Why OS/2 is Hard to Virtualize

For a number of reasons, OS/2 is surprisingly difficult to virtualize, much more so than DOS, Windows 3.x, Windows NT, Windows 95, or many variants of UNIX. Most of these reasons have to do with OS/2’s architecture and history.

To begin with, old OS/2 versions (especially the versions older than Warp 4) are difficult to run even on physical Pentium III class hardware. There are various software timing loops which simply do not work on fast processors and cause division overflows and similar errors. This problem especially badly affects almost all versions of OS/2 1.x. Support for large IDE disks tends to be problematic, although that is not something to blame on OS/2 directly; the IDE interface was a moving target. Here virtualization in fact helps, because virtualizing, say, a 120 MB IDE disk is much easier than finding a real functioning disk with such a tiny capacity.

Then there are numerous problems specific to virtualization. Let’s start with the oldest OS/2 versions. IBM OS/2 1.0 and 1.1 uses 286-style switching from protected to real mode. This method resets the CPU and relies on the BIOS POST code to resume execution at a specified point; the reset is usually accomplished by triple faulting the CPU. Neither VMware, Virtual PC, nor VirtualBox support this method and treat the triple fault as a fatal error. Interestingly, the corresponding Microsoft OS/2 versions detect a 386 CPU and use the much more efficient method of modifying the CR0 control register.

OS/2 1.x versions also have an mildly unusual floppy driver which determines media capacity based on the disk controller data rate. 3½” 720 KB floppy media use 250 KB/sec while 1.44 MB media use 500 KB/sec data rate. Virtualization products usually do not bother emulating this minor detail and allow OS/2 to read from a virtual 1.44 MB diskette when the floppy controller is programmed for 250 KB/sec data rate. That confuses OS/2 into thinking it’s working with a 720 KB floppy, which results in interesting errors and inability to boot from said floppy. Needless to say, this makes OS/2 1.x difficult to install in a virtual machine.

With OS/2 2.x, things are a little different. The floppy driver is less tricky, switching from protected to real mode always uses 386 specific code, but overall the situation isn’t much better. OS/2 2.x still has problems with timing and may randomly lock up, especially very early in the boot. Because of the way OS/2 2.x mixes 16-bit and 32-bit protected mode, it is very sensitive to correct emulation of rarely-exercised x86 semantics. Software emulation often has subtle bugs which prevent OS/2 from functioning. Unassisted virtualization (e.g. raw mode in VirtualBox) typically isn’t possible because OS/2 utilizes much of the LDT and GDT, leaving a hypervisor no room to “hide” the part which exists in the guest’s address space.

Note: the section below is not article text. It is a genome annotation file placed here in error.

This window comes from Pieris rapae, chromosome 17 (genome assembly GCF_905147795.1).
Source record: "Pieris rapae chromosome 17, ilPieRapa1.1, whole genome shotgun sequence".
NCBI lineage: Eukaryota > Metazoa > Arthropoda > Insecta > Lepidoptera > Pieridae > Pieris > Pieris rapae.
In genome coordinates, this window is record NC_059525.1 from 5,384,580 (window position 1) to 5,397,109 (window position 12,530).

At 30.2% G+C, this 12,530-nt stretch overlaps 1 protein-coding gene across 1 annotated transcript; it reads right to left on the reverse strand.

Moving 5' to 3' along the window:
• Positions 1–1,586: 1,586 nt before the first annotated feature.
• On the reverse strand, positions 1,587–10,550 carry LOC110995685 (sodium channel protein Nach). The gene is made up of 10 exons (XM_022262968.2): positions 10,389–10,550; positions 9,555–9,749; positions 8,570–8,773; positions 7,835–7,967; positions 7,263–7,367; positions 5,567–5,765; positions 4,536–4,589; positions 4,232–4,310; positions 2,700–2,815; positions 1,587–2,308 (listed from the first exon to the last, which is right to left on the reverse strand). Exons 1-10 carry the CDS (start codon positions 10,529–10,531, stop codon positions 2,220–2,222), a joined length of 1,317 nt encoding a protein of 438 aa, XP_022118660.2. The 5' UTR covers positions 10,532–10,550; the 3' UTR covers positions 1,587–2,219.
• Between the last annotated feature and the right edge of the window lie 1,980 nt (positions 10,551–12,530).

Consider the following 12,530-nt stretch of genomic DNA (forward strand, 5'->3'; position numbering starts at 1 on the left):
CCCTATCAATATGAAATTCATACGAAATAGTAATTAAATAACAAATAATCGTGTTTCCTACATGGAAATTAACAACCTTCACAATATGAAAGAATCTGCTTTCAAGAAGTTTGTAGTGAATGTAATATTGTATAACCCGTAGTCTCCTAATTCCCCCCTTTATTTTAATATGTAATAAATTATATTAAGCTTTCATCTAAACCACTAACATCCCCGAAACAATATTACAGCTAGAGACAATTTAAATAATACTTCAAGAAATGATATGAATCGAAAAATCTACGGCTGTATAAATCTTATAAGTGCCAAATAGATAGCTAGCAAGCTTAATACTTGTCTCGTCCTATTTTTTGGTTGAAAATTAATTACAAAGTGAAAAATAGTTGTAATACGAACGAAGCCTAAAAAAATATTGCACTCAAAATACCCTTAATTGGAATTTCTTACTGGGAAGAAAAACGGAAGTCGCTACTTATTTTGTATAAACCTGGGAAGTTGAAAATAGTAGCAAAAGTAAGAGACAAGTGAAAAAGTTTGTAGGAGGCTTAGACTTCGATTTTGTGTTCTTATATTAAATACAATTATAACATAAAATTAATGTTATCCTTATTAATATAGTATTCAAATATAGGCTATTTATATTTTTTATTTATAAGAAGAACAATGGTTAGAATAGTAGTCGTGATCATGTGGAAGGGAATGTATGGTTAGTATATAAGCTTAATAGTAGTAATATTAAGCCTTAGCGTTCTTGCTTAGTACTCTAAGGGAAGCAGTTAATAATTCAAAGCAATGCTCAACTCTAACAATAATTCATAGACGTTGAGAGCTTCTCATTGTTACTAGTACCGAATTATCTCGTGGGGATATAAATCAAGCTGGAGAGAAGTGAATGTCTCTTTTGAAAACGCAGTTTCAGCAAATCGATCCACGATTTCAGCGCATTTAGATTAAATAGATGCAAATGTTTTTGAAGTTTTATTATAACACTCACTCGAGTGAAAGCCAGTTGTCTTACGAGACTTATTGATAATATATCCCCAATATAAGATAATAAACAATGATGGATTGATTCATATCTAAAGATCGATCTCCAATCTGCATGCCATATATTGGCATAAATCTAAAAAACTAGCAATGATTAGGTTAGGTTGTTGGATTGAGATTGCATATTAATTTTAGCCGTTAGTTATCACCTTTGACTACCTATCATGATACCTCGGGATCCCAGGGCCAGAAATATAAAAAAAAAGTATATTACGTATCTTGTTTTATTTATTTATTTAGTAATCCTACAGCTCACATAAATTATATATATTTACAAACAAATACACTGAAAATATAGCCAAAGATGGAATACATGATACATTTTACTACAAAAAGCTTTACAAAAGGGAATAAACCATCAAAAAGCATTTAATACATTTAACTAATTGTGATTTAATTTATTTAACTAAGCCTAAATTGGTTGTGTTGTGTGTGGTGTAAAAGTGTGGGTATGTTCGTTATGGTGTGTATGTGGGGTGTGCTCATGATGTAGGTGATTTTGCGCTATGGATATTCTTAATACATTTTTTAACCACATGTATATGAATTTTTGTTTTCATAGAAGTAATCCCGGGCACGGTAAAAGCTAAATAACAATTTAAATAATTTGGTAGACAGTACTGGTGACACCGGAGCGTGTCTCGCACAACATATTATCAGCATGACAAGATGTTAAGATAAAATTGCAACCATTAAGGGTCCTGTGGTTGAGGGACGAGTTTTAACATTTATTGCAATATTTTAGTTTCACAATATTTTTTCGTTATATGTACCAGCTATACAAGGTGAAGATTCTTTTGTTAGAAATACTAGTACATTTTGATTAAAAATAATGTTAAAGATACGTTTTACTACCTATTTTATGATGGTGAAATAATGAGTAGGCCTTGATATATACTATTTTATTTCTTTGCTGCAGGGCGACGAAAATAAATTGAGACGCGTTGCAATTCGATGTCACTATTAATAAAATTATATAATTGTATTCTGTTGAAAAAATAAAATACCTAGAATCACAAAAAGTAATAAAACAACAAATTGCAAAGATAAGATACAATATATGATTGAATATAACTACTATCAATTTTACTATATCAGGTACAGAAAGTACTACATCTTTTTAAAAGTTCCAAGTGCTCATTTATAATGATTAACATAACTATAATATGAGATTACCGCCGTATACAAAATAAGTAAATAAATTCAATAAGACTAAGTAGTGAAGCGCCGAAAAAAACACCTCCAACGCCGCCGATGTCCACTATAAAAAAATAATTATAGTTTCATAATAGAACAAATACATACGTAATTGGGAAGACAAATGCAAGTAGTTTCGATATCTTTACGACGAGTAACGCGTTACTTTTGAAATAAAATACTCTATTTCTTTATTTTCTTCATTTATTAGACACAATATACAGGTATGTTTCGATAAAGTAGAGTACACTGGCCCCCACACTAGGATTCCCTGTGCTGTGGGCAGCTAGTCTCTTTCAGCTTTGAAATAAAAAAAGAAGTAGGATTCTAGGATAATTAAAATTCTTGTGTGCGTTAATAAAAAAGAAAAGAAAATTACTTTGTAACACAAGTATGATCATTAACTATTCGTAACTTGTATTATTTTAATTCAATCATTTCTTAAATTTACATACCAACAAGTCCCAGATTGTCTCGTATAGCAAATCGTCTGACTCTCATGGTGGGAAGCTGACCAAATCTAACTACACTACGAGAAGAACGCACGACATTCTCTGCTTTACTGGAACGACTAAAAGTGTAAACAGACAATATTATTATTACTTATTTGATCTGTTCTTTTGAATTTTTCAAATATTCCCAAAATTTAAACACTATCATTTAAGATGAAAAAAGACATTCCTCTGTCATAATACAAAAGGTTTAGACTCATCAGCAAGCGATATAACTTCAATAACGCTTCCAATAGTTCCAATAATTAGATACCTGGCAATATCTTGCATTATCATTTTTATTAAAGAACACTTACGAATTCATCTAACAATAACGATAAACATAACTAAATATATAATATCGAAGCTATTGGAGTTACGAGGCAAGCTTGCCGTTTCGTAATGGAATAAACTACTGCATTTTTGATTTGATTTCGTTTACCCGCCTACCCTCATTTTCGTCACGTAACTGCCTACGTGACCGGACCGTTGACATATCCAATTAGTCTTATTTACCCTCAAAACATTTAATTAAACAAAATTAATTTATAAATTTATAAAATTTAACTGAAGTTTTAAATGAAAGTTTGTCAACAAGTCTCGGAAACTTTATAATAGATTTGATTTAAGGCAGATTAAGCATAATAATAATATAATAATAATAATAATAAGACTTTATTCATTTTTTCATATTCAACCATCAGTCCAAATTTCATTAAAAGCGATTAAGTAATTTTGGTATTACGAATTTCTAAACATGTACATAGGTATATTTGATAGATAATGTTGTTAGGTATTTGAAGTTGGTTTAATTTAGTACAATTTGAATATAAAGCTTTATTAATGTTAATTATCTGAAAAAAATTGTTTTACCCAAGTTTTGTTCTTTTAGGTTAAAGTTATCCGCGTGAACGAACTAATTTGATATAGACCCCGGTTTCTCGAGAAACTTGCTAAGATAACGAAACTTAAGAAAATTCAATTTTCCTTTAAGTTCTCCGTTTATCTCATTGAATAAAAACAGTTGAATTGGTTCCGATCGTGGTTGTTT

Another problem is old style (DOS compatible) FPU exception handling. In non-SMP versions, OS/2 uses the 8086-compatible method of generating the FERR# signal and converting it to IRQ 13, rather than using #MF exceptions like all operating systems do nowadays. This mechanism needs to be correctly emulated for OS/2 to work.

Only the last versions of OS/2 (the Convenience Packs, MCP and ACP 1 and 2) are available as supported guests in some hypervisors (Virtual PC and VirtualBox). By that time, IBM sorted out the software timing loop problems which showed up on “too fast” Pentium 4 processors, and the hardware support is suitable for the devices emulated by virtualization products.

Especially with hardware-assisted virtualization (VT-x and AMD-V), OS/2 MCP and ACP run well as guest operating systems. Both Virtual PC and VirtualBox also offer guest additions for OS/2, further improving the virtualization experience. As always, it is a question of the money and effort thrown at a problem: almost anything can be solved if there is sufficient demand.

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6 Responses to Why OS/2 is Hard to Virtualize

  1. Yuhong Bao says:

    “Interestingly, the corresponding Microsoft OS/2 versions detect a 386 CPU and use the much more efficient method of modifying the CR0 control register.”
    Not surprisingly, as MS were embracing the 386 more than IBM.

  2. michaln says:

    Surprisingly, because IBM had 386s at the time (Model 80) and was presumably using largely the same codebase as Microsoft (clearly the codebase was not identical).

  3. God says:

    Not surprisingly, as IBM, primarily a hardware company at the time, had a hell of a lot of customers at the time running 80286-endowed PS/2s. Can’t lock out a huge chunk of the market with your new operating system.

    Microsoft, as a software company, didn’t really care though.

  4. ths says:

    I would like to run OS/2 in a Linux KVM (the native virtualization).
    Is this possible? I have original CDs of 3.0 Warp (red and blue), and I managed to boot the first floppy, but it fails and closes silently after some seconds. I see the familiar white bar and OS/2 logo in the upper left, and then the KVM closes. I can’t find any logfiles about why it fails.
    Do you have experience with KVM on linux?
    Or can I download a working OS/2 VM somewhere? I still have licenses, they don’t expire, do they?

  5. Michal Necasek says:

    Sorry, no experience with KVM… OS/2 ought to work in VirtualBox and qemu, really can’t comment about KVM. It is a little tricky to virtualize and likely to fail with hypervisors geared only towards Linux/Windows.

    I don’t believe OS/2 licenses expire (never heard of such a thing), your Warp 3 licenses are still good. You won’t really find OS/2 VMs on the Internet as it’s still licensed/copyrighted software…

  6. Pingback: Запускаем IBM OS/2 1.0 в виртуальной машине: почему это сложно сделать | FNIT.RU

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